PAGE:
Fibromyalgia Flares: Triggers, Symptoms, and Coping

If you've been diagnosed with fibromyalgia you've probably heard about flares. Or instead, you may be wondering why sometimes your condition gets much worse almost out of the blue. What exactly are fibromyalgia flares, what symptoms may occur, what are the common triggers, and how can you best cope?

Woman with fibromyalgia looking sad in bed
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For most people with fibromyalgia, the symptoms vary from day to day. Over time there are periods when the symptoms are at their worst, and other times when they are much milder (short-term or long-term remissions.) These periods when symptoms become much worse are referred to as fibromyalgia flares (an exacerbation of fibromyalgia) and are a major component of the condition. Despite the frequency of flares, however, we know very little about them.

Unlike day to day variations, flares usually last several days or weeks.


The symptoms of a fibromyalgia flare often differ from the daily symptoms and may have a distinct pattern. Symptoms may include flu-like body aches, pain, fatigue, stiffness, and cognitive dysfunction (fibro fog).

Causes and Triggers

It's not known exactly why flares occur, but several triggers have been identified. These triggers often differ from person to person, but in any one individual, they may be similar to each flare. Possible triggers include:

  • Stress, whether physical or emotional
  • Overdoing it
  • Poor sleep
  • Weather changes: Temperature sensitivity is also common
  • Menstrual cycle changes: For some people, fibromyalgia flares are tied closely to the menstrual cycle
  • Illness
  • Major events such as holidays or vacations
  • Schedule changes
  • Changes in treatment
  • Any kind of trauma, including injury, surgery, or getting a tattoo

Managing Flares

Common methods of managing flares include rest, avoiding activity, and avoiding stress. Flares can sometimes be extremely difficult to manage. People may be unable to work and become minimally functional at home.

There are unfortunately few treatments which work to specifically treat flares. Medications for fibromyalgia usually take several weeks to work and therefore are usually ineffective in controlling a flare. Pain medications are also of limited value.

Preparing for Flares

One of the more challenging problems with a flare, beyond coping with symptoms, is managing your household. You may feel that your entire household is thrown into disarray when a flare strikes. Being unable to cope with the mess adds stress, which in turn can worsen your symptoms.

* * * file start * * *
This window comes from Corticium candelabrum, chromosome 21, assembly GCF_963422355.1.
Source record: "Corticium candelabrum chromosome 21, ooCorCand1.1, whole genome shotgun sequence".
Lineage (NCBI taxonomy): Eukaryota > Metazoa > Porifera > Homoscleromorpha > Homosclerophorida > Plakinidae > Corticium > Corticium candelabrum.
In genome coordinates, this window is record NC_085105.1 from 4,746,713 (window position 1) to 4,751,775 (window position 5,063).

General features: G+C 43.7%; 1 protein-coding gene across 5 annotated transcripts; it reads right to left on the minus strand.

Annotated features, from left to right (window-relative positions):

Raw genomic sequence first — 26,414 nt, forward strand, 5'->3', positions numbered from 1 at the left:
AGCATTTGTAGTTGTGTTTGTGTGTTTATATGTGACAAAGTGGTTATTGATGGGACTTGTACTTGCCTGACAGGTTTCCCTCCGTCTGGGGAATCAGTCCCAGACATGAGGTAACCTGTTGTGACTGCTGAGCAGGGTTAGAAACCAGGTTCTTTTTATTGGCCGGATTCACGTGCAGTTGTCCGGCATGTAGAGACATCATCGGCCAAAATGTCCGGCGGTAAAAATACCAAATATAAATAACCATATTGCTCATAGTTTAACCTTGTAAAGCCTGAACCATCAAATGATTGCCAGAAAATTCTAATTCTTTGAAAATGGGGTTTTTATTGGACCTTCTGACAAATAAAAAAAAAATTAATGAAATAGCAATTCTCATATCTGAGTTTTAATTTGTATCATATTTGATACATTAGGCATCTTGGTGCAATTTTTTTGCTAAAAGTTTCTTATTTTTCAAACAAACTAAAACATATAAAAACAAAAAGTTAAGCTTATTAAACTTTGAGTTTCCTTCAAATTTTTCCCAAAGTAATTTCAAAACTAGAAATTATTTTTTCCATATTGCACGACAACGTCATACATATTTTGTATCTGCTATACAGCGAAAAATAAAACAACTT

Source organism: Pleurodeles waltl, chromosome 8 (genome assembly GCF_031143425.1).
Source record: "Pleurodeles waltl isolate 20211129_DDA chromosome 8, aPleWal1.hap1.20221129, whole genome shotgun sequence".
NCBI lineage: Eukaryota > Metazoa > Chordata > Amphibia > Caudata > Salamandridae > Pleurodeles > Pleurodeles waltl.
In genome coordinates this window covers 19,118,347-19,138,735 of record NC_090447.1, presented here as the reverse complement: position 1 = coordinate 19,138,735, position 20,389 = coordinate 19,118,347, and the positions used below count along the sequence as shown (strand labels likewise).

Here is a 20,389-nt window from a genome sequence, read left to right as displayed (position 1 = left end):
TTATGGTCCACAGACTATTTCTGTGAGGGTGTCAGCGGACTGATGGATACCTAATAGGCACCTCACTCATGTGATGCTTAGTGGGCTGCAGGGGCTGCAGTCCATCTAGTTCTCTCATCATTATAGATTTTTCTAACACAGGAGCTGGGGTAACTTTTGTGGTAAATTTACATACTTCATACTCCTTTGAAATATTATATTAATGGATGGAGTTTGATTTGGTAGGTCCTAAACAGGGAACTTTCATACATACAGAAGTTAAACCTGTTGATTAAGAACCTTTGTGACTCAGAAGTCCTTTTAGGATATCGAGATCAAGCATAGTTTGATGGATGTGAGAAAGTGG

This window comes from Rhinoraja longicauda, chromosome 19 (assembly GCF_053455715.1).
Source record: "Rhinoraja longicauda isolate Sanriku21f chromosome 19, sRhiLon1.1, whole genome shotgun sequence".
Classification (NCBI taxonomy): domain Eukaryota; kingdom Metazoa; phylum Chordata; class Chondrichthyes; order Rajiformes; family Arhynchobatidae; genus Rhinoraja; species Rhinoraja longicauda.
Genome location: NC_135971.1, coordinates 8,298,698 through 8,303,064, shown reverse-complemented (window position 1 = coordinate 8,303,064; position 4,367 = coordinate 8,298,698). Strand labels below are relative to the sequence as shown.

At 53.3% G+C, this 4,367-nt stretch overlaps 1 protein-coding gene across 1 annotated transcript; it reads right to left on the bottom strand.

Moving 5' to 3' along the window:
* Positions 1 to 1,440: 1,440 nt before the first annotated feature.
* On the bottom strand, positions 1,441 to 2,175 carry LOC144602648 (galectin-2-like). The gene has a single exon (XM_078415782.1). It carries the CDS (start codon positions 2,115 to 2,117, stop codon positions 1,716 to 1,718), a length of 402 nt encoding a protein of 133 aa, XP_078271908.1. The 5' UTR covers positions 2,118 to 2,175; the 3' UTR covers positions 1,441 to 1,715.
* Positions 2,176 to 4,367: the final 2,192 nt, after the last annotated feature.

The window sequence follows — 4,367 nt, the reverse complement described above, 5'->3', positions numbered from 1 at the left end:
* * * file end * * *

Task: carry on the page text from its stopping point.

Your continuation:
Few people experience fibromyalgia in isolation, and friction sometimes occurs when other family members are called upon to do tasks you ordinarily do yourself.

In addition to reducing your triggers (see prevention below) it's helpful to plan ahead for these periods of time. For example, many people know they will have a flare after major activities such as a vacation or holidays. Learn more about preparing for a fibromyalgia flare from what items to keep on hand to what you can do to pass the time until you feel better.

Living With Flares

In addition to pain, fatigue, work problems, and a messy household, cognitive dysfunction can be severe during a flare. Some people find that they're too disoriented to drive safely and have trouble even putting a sentence together. Multi-tasking? Short-term memory? Forget it. (No pun intended!)

Understanding cognitive dysfunction can make it easier to cope with, and if you are suffering this annoying symptom take a moment to learn more about living with brain fog/fibro fog.


It's not always possible to prevent flares but there are things you can do to reduce their frequency and/or severity. Review the common triggers and think about what you can do to modify these. For example, if you suffer from insomnia, talk to your healthcare provider about treatments (this does not necessarily mean medications and cognitive behavioral therapy has shown promise.) Some people have sleep apnea which requires treatment.

Pacing yourself is a key component in prevention. Overdoing it is a common flare trigger, and many people overdo it when they finally feel okay for a while.

Stress is a common trigger, and there are many things you can do to improve your stress management.

It's not usually possible to control the weather or holidays, but you can still prepare ahead, and optimize other measures for reducing flares such as being very careful with your sleep schedule.

If your symptoms are tied to your menstrual cycle, hormonal therapy (or even procedures such as endometrial ablation) may help.

Keeping a journal is very helpful for finding patterns in your disease, such as your common triggers. You may want to chart your diet, exercise, sleep patterns, and give a number between 1 and 10 for the severity of your most common symptoms. In time you're likely to see several patterns, which in turn may help you lessen your flares.

Bottom Line

Flares are something most people with fibromyalgia will have to deal with, but with time and effort, you may be able to identify your triggers to reduce the incidence or severity. Prevention works much better than treatment, and at the current time, we have few specific treatment options for addressing the exacerbation of symptoms which go with a flare.

8 Sources
Verywell Health uses only high-quality sources, including peer-reviewed studies, to support the facts within our articles. Read our editorial process to learn more about how we fact-check and keep our content accurate, reliable, and trustworthy.
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By Adrienne Dellwo
Adrienne Dellwo is an experienced journalist who was diagnosed with fibromyalgia and has written extensively on the topic.